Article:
Returning home, Németh left the University of Economics and worked for the National Planning Office (OT) since 1977. He also joined the Hungarian Socialist Workers' Party (MSZMP) during this time. He was a theoretical researcher until 1978, when he was transferred to the office's Economics Department. Here his role was preparation of shortened plan documents on industrial, agrarian, social etc. surveys, drafts which were dispatched to the Council of Ministers. According to Németh, he became familiar with the economic reality then, the true extent of the huge debt. The Communist regime and the Hungarian National Bank led a double bookkeeping, even the majority of the party's Political Committee did not know the real data too.[10] Németh began working for the Socialist Workers' Party Economic Department in 1981. Ferenc Bartha and him negotiated with Alan Whittome and Jacques de Larosière, representatives of the International Monetary Fund (IMF) in 1982, but Németh also took part in a conference to resort to loans from China, bypassing the Soviets.[11]

Németh was appointed Head of Economic Department in 1986, when Mikhail Gorbachev became leader of the Soviet Union. Németh who knew the new Secretary-General earlier, hoped that a new period will occur with social, political and economical reforms. Németh was promoted to the Central Committee as Secretary in charge of Economic Policy in June 1987.[12] Less than a year later he was elevated to the Politburo in May 1988.[13] During that time, long-time Secretary-General János Kádár was replaced by Prime Minister Károly Grósz, who tried to establish a "technocratic" government and commissioned Németh to negotiate with Deutsche Bank in the case of one billion Mark loan.[14]

Prime Minister of Hungary[edit]

In the summer of 1988, Secretary-General Grósz announced he intends to resign from his position of Prime Minister to concentrate entirely on the party organization. Unlike the previous practice, he nominated four candidates, Rezső Nyers, Imre Pozsgay, Ilona Tatai and Pál Iványi to the post to consult with county party committees, trade unions and Patriotic People’s Front. As Grósz was aware of the disastrous economic situation and impending insolvency, Németh's name also incurred who has established his reputation with his economic expertise.[15] Finally the elderly Nyers withdrew from candidature in favour of Németh.[16] He took the oath on 24 November 1988, at the time he was the world's youngest head of government until the election of Pakistani Prime Minister Benazir Bhutto in December 1988.[17]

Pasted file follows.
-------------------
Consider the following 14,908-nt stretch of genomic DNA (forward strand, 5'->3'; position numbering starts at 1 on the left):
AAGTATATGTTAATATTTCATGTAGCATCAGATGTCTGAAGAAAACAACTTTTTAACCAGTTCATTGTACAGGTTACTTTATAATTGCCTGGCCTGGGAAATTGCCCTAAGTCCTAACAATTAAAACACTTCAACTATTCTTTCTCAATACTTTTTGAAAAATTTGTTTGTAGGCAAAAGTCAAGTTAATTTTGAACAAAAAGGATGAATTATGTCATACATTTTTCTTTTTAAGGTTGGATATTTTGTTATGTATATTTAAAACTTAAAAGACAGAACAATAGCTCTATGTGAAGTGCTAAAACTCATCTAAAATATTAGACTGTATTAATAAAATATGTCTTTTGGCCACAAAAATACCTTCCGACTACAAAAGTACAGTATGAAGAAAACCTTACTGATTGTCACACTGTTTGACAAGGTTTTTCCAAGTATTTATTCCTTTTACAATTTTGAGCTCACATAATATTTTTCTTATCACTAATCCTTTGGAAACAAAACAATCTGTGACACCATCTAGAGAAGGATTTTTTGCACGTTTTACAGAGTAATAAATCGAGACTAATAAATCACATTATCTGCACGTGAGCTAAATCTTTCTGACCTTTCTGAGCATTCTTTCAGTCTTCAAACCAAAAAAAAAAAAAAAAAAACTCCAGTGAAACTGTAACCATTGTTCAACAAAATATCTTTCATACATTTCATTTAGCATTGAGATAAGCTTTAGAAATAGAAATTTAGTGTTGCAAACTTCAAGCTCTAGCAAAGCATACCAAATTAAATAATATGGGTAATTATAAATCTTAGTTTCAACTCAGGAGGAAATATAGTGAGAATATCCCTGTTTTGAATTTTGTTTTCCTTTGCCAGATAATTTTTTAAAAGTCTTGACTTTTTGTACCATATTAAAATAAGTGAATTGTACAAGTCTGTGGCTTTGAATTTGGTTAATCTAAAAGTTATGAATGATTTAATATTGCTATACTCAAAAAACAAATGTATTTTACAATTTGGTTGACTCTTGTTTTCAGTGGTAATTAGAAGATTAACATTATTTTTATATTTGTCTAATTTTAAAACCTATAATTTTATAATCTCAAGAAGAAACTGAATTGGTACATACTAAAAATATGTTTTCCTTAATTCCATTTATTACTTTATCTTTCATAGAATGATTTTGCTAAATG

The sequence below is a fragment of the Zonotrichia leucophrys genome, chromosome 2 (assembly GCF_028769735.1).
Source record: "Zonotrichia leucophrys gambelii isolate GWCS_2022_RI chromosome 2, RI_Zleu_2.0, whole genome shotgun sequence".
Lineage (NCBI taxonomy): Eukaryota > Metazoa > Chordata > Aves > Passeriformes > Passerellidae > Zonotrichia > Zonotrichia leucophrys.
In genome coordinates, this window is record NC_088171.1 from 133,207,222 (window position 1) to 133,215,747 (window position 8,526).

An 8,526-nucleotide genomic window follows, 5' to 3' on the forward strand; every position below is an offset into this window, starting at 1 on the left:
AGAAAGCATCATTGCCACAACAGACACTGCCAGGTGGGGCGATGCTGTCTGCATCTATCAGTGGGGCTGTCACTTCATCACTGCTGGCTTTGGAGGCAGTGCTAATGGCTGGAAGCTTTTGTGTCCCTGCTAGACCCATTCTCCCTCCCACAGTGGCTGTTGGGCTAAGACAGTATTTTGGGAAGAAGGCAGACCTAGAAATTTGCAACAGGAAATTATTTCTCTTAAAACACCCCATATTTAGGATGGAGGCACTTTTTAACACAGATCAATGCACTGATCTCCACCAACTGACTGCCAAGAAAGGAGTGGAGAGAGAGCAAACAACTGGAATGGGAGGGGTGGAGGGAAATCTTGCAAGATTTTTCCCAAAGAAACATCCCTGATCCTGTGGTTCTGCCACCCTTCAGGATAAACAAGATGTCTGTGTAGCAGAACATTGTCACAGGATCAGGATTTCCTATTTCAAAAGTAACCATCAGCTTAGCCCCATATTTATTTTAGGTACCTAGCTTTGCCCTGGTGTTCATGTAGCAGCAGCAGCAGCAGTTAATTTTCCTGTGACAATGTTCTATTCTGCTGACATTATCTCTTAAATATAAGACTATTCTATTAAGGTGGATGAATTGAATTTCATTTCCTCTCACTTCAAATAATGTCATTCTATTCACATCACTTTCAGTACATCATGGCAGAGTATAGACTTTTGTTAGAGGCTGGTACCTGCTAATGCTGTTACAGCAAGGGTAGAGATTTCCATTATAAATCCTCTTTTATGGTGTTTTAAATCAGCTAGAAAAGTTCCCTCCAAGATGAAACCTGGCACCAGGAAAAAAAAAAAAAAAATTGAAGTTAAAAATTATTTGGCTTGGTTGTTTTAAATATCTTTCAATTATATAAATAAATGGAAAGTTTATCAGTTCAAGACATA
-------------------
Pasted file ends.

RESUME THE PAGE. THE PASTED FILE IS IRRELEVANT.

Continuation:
Németh became Prime Minister from relatively low position as he had never held any ministerial or state secretary posts in the previous governments. He also "inherited" some influential ministers from the Grósz Cabinet (i.e. Frigyes Berecz and István Horváth), which led to the presumption within a party that Németh was Grósz's sidekick in those months.[18] As there had not yet been budget for the next year, the system was not sustainable without budget cuts, according to Németh, Grósz's goal was to make his Prime Minister as scapegoat, protecting his power and the communist ideology. Conflicts between hard-line and reformist wings widened when Grósz gave a speech on sharpening of class struggle and danger of White terror in the Budapest Sportcsarnok.[19] Németh gradually decoupled himself from the party leadership. Grósz, who had no idea that his successor will be self-propelled, even bugged Németh's telephone and the latter's staff had found covert listening devices in the Prime Minister's residence.[17] Over the coming months the hard-line wing permanently weakened, the Political Committee and the Patriotic People's Front renounced from theirs right to nomination of candidates to the ministerial positions, by 10 May 1989, Németh managed to completely revamp the composition of his cabinet. He transformed it into a "government of experts" whose members were destined to make the transition from one-party dictatorship to democracy. Reformists Gyula Horn, László Békesi, Csaba Hütter, Ferenc Glatz and Ferenc Horváth became members of the cabinet then. After that the Németh government was responsible to the National Assembly instead of the Socialist Workers' Party.[20]

Transition to democracy[edit]